Surrealist Japanese artist Hajime Sorayama and AMKK curator Azuma Makoto have teamed up on a monumental installation titled “SORAYAMA Space Park by AMKK.” The presentation, made in partnership with NANZUKA and EchoOne NANZUKA, combines the worlds of outer space and nature . Situated at Bangkok’s Central Embassy, the exhibition spotlights a 12-foot-tall aluminum T-Rex sculpture created by Sorayama — his largest one yet. The towering work stands atop a moon surface designed by AMKK.
The installation was incepted two years ago by Central Embassy Managing Director Barom Bhicharnchitr and Sorayama. The project spawned from their simple desire to bring Sorayama’s cyborg dinosaur to life. As their vision progressed, Bhicharnchitr and Sorayama realized that Makoto’s work (specifically the “EXOBOTANICA” project) would perfectly complement Sorayama’s futuristic, Triassic creature. “I’m a big fan of Azuma-san, so I went to see him and asked if he would be able to join us. Luckily he was very happy to collaborate and started the project with us about a year ago,” said Bhicharnchitr.
Situated in the outdoor yard of the Central Embassy, the installation highlights Sorayama’s surrealist techniques as the artist expands upon his paintings of dinosaurs which he began creating in the 1980s. “We’re focusing on the dinosaur’s movement for this project. My past work never focused on that,” explained Sorayama. “The concept of this is that the gigantic dinosaur is running from the first to the second floor — running through the jungle and the lake and they’re stopping on the second floor. The movement is very quick and there’s still some sort of heat coming from its engine.”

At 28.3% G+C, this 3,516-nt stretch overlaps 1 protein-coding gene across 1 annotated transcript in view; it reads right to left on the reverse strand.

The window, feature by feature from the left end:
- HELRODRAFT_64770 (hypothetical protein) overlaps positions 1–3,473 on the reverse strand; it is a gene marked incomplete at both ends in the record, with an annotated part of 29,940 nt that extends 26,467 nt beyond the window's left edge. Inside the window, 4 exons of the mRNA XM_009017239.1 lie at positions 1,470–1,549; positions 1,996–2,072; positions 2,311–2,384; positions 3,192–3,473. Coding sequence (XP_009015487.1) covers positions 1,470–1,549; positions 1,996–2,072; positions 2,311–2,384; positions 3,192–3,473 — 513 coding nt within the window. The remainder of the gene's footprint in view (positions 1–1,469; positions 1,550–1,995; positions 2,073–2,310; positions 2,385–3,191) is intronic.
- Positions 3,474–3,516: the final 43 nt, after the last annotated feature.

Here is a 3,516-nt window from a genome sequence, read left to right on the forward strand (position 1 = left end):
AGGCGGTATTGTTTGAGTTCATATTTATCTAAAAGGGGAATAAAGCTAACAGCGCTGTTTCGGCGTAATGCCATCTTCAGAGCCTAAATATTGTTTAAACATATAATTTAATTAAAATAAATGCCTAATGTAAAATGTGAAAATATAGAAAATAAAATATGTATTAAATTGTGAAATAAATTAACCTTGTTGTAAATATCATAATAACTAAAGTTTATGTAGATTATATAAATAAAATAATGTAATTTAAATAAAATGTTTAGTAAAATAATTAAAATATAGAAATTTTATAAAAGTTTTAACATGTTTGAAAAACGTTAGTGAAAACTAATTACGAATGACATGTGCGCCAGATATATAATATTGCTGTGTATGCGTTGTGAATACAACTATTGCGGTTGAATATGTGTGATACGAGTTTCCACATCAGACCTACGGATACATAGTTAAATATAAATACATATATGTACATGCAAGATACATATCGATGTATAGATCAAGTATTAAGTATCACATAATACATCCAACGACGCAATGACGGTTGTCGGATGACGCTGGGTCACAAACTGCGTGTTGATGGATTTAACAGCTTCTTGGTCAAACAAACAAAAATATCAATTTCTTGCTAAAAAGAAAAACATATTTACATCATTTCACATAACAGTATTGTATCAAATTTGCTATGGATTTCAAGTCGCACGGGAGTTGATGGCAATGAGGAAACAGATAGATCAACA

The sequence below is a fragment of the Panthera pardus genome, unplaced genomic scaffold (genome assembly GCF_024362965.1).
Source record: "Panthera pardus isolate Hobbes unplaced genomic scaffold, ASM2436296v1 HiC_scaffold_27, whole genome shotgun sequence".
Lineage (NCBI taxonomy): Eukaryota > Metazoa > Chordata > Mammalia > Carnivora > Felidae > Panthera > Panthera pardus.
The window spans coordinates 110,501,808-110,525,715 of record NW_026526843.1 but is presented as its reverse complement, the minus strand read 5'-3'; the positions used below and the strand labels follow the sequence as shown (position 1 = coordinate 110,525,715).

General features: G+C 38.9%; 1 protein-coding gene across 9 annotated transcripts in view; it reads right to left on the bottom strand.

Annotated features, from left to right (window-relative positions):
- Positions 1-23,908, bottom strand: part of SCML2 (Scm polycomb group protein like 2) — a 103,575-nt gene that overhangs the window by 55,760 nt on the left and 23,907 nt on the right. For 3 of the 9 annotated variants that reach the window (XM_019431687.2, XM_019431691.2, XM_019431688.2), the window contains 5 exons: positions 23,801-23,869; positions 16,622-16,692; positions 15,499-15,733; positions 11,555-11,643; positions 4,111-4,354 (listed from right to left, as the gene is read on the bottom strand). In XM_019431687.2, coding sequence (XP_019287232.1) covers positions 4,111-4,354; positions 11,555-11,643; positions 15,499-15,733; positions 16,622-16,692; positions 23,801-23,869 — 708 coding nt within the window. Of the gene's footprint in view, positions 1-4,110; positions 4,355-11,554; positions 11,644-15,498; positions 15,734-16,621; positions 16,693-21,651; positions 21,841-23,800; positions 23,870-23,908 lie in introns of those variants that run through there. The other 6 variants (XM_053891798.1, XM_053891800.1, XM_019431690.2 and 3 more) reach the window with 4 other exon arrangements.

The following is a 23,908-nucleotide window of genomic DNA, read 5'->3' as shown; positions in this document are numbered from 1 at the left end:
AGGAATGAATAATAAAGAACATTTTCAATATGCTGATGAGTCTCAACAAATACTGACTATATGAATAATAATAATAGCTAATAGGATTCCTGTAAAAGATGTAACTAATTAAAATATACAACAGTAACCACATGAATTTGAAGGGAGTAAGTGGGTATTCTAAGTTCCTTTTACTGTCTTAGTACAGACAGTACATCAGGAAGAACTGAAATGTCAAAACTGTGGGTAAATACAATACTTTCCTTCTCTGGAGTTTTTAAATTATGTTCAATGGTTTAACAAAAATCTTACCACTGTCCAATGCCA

Accompanying the T-Rex sculpture is AMKK’s take on the moon surface, along with five additional landscapes that showcase their artful twists on the jungle, desert, glacier, moss, and lake. AMKK’s practice traditionally focuses on experimental floral and botanical arrangements. However, he went with a different approach for this standout presentation, crafting a much simpler environment for the life-sized and miniatures dinosaur sculptures. “I designed the landscape for the art piece to be more prominent and dominant,” said Makoto. “There are no trees, dinosaurs or lakes in outer space. Therefore, we’re creating new landscapes that combine plant, fauna, and cosmos in the same expanse.”
“When kids love something, they want to grow up and do something related to it. So when I create, I always feel like a child that never grew up” – Sorayama
With the exhibition set to run for a month, the curators aim to leave an impact on its audience. “I first saw the dinosaur in Jurassic Park and it felt like a superhero. When kids love something, they want to grow up and do something related to it. So when I create, I always feel like a child that never grew up. I create good work when I feel this way,” said Sorayama. “It’s hard, but when I’ve finished something no one’s ever done before, it’ll be something I’m proud of when I pass away.”
“SORAYAMA Space Park by AMKK” is on view until November 17 at Bangkok’s Central Embassy in Thailand. As Sorayama and AMKK continue to celebrate their collaboration, Makoto already has plans for his next project. “I’m working on a botanical sculpture in over 20 countries including Cuba, Africa, and Kenya,” he revealed. “In 10 years, I hope I can make more sculptures around the world so I can utilize the countries’ local materials.”
Elsewhere in art, take a look at the offerings in this year’s “Harajuku Auction” in Tokyo.
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